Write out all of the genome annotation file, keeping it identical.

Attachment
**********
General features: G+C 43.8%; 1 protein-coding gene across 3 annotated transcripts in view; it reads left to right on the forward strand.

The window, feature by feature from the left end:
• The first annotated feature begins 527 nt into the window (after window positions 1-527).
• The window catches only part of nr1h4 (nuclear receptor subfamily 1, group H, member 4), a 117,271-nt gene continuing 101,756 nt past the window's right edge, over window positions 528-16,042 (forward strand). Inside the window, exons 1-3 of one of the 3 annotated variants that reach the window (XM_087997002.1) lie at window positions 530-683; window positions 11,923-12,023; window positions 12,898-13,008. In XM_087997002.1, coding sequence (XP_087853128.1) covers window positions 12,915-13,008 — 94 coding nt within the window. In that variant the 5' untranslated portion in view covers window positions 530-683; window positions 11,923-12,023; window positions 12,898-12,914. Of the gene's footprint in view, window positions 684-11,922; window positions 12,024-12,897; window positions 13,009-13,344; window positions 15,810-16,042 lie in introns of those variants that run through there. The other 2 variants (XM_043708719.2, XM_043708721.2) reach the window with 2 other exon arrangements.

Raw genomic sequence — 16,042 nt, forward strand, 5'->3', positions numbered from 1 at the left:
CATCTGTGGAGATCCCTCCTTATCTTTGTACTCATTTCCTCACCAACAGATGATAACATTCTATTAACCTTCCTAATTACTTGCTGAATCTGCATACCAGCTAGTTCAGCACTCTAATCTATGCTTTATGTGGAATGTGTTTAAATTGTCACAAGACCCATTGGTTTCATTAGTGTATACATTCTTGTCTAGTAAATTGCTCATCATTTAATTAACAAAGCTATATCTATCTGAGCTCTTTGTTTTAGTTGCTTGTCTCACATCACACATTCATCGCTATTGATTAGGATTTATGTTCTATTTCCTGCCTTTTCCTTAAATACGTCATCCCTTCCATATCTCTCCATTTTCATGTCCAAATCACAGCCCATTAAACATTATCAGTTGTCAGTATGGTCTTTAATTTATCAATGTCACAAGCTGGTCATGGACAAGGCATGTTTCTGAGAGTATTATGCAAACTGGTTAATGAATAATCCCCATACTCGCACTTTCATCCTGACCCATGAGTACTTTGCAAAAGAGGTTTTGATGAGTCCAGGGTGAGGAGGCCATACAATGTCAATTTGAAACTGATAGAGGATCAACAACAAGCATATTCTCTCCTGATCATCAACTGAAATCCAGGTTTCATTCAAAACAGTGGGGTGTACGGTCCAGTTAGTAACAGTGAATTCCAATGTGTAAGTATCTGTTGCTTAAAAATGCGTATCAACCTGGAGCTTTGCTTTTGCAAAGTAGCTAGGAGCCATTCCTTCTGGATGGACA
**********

General features: G+C 43.8%; 1 protein-coding gene across 3 annotated transcripts in view; it reads left to right on the forward strand.

The window, feature by feature from the left end:
• The first annotated feature begins 527 nt into the window (after window positions 1-527).
• The window catches only part of nr1h4 (nuclear receptor subfamily 1, group H, member 4), a 117,271-nt gene continuing 101,756 nt past the window's right edge, over window positions 528-16,042 (forward strand). Inside the window, exons 1-3 of one of the 3 annotated variants that reach the window (XM_087997002.1) lie at window positions 530-683; window positions 11,923-12,023; window positions 12,898-13,008. In XM_087997002.1, coding sequence (XP_087853128.1) covers window positions 12,915-13,008 — 94 coding nt within the window. In that variant the 5' untranslated portion in view covers window positions 530-683; window positions 11,923-12,023; window positions 12,898-12,914. Of the gene's footprint in view, window positions 684-11,922; window positions 12,024-12,897; window positions 13,009-13,344; window positions 15,810-16,042 lie in introns of those variants that run through there. The other 2 variants (XM_043708719.2, XM_043708721.2) reach the window with 2 other exon arrangements.

Raw genomic sequence — 16,042 nt, forward strand, 5'->3', positions numbered from 1 at the left:
CATCTGTGGAGATCCCTCCTTATCTTTGTACTCATTTCCTCACCAACAGATGATAACATTCTATTAACCTTCCTAATTACTTGCTGAATCTGCATACCAGCTAGTTCAGCACTCTAATCTATGCTTTATGTGGAATGTGTTTAAATTGTCACAAGACCCATTGGTTTCATTAGTGTATACATTCTTGTCTAGTAAATTGCTCATCATTTAATTAACAAAGCTATATCTATCTGAGCTCTTTGTTTTAGTTGCTTGTCTCACATCACACATTCATCGCTATTGATTAGGATTTATGTTCTATTTCCTGCCTTTTCCTTAAATACGTCATCCCTTCCATATCTCTCCATTTTCATGTCCAAATCACAGCCCATTAAACATTATCAGTTGTCAGTATGGTCTTTAATTTATCAATGTCACAAGCTGGTCATGGACAAGGCATGTTTCTGAGAGTATTATGCAAACTGGTTAATGAATAATCCCCATACTCGCACTTTCATCCTGACCCATGAGTACTTTGCAAAAGAGGTTTTGATGAGTCCAGGGTGAGGAGGCCATACAATGTCAATTTGAAACTGATAGAGGATCAACAACAAGCATATTCTCTCCTGATCATCAACTGAAATCCAGGTTTCATTCAAAACAGTGGGGTGTACGGTCCAGTTAGTAACAGTGAATTCCAATGTGTAAGTATCTGTTGCTTAAAAATGCGTATCAACCTGGAGCTTTGCTTTTGCAAAGTAGCTAGGAGCCATTCCTTCTGGATGGACA